It all started last January when we received our first winter electric bill in this leased house. It was 4 digits. After Peter pulled himself off the ceiling, we did some major revisiting of our cold tolerance. The problem is that this house has no central heat and air. It also, as far as I can tell, has minimal insulation. And when the owners put an addition on they installed electric baseboard heating. So the older part of the house uses oil and the rest is electric. Electric heat stinks (that could be taken literally, ever leave a plastic toy on an electric heater?)
Since the house we own still hadn't sold when the lease here was up, we signed on for another year. This winter we tried to prepare for the cold. We moved my craft room upstairs to the younger boys' old room (electric heat) and put all four boys into the old craft room downstairs (oil heat). Since the room isn't large enough for 2 bunk beds and dressers, we left all the clothes in the older boys' old room. We then shut off those two rooms so we could only heat as needed. (We also have some paranoid-to-see-the-next-bill troll who keeps turning off the electric heat in the master bedroom and kitchen with his angry trollish wife, blue lips trembling, threatening to keep the whole house at 75 degrees if she finds it off again. But that is a different story.)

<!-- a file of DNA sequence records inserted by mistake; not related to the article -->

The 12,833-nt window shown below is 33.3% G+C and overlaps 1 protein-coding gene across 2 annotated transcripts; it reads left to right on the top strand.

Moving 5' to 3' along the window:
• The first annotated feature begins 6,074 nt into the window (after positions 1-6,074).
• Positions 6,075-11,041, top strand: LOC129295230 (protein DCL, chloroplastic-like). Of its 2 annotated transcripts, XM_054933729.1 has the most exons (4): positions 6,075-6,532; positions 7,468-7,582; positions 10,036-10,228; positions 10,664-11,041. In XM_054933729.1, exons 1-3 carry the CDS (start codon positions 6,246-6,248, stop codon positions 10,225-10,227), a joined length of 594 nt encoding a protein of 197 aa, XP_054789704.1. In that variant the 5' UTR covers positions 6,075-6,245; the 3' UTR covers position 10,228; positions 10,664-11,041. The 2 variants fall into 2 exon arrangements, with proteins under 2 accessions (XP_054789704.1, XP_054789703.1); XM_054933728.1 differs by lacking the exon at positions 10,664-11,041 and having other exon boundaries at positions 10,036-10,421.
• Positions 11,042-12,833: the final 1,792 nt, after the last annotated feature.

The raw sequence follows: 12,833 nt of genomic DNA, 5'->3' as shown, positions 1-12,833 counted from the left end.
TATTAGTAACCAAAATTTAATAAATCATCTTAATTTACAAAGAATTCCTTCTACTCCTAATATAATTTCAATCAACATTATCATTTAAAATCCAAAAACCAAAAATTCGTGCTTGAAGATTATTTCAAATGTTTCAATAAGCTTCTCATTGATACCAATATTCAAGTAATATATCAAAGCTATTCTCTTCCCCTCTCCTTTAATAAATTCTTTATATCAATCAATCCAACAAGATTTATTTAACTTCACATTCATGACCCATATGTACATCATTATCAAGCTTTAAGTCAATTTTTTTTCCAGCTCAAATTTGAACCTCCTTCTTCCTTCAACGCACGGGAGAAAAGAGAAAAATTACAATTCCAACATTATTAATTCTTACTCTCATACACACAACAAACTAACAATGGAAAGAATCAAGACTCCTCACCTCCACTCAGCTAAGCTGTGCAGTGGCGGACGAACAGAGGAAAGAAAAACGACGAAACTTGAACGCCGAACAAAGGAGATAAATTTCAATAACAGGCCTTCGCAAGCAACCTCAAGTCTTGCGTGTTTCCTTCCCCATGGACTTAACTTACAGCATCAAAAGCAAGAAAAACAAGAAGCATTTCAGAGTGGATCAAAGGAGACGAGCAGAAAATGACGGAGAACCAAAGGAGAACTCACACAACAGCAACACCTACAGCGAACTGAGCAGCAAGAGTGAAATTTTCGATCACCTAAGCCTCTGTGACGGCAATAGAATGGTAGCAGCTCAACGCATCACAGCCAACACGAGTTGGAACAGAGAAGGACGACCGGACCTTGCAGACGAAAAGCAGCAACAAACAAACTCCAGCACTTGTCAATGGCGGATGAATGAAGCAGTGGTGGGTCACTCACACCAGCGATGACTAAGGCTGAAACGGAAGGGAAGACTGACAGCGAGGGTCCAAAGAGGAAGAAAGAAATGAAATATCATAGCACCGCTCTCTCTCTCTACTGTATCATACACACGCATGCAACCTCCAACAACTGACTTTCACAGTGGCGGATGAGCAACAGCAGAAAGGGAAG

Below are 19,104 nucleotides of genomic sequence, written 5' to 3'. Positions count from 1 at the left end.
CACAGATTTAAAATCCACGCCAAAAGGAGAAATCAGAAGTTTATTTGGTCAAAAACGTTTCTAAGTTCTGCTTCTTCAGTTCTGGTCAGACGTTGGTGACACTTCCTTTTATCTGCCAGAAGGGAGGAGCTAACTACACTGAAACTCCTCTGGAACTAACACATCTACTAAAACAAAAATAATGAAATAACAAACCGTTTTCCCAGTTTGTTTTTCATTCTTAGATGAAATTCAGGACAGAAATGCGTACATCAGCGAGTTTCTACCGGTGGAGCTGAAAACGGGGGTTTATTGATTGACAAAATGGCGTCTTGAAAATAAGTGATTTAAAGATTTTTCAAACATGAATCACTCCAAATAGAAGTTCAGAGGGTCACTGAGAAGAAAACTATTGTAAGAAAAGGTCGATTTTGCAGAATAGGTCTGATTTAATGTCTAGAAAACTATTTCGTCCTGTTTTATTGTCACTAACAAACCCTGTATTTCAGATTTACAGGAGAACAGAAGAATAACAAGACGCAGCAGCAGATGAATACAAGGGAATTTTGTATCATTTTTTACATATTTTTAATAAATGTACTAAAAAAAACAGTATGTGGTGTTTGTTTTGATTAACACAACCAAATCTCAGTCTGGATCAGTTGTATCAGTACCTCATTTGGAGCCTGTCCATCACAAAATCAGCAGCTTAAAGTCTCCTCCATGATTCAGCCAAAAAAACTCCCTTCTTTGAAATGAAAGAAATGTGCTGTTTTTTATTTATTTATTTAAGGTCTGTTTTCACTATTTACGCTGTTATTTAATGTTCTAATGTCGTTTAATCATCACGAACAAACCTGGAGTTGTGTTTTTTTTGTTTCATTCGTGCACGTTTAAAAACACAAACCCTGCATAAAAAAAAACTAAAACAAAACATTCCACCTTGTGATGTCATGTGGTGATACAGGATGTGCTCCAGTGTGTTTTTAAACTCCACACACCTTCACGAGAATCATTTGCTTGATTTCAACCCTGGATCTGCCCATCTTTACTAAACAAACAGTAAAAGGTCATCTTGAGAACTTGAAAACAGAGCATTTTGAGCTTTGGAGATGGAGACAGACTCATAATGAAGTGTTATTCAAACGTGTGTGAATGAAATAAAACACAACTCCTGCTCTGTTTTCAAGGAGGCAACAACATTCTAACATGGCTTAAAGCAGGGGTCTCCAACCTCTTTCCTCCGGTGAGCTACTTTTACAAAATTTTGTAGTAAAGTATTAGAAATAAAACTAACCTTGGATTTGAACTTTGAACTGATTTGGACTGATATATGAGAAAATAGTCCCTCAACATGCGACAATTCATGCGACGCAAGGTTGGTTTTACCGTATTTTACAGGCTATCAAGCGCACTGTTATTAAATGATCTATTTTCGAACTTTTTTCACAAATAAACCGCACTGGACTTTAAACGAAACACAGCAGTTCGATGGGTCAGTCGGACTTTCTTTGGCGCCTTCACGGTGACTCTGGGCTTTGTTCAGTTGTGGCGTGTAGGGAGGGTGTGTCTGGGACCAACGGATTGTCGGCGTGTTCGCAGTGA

Anyway, it took me 1 whole week to realize the boys new "dressing room" was the perfect place to sort laundry. It is, after all, mostly empty. Plus, half the household's clothes actually belong in there, so less put away work.
Do you see the flaw?
I can shut that door. Because the room isn't heated, I have to shut that door. I never have to see the heaps of laundry and without their mountainous monstrosity taunting me daily, I can ignore them for weeks. Three weeks (maybe four) to be exact. I even (turned on the heat and) sorted them into everyone's piles one week then left them there to be dug into by family members searching for a pair of jeans or clean shirt. Although they search quickly, motivated by their under-clothed bodies in an unheated space.
Tomorrow I am determined to tackle my laundry, subduing the mountain into tame mounds of folded T-shirts, pajamas, and underwear. Mostly because I can't find my favorite pair of warm socks and my feet are tired of being half frozen.
You may wonder why we choose to stay in this house after we knew we would pay a fortune to heat it and still shiver all winter. Surely not for a convoluted excuse to not fold laundry? Surely not because I enjoy trying to get four boys to fall asleep in one tiny room. You're right. I wouldn't stay cold for that. I submitted to chilliness to wake up to this every morning:
(Even when it looks more like this.)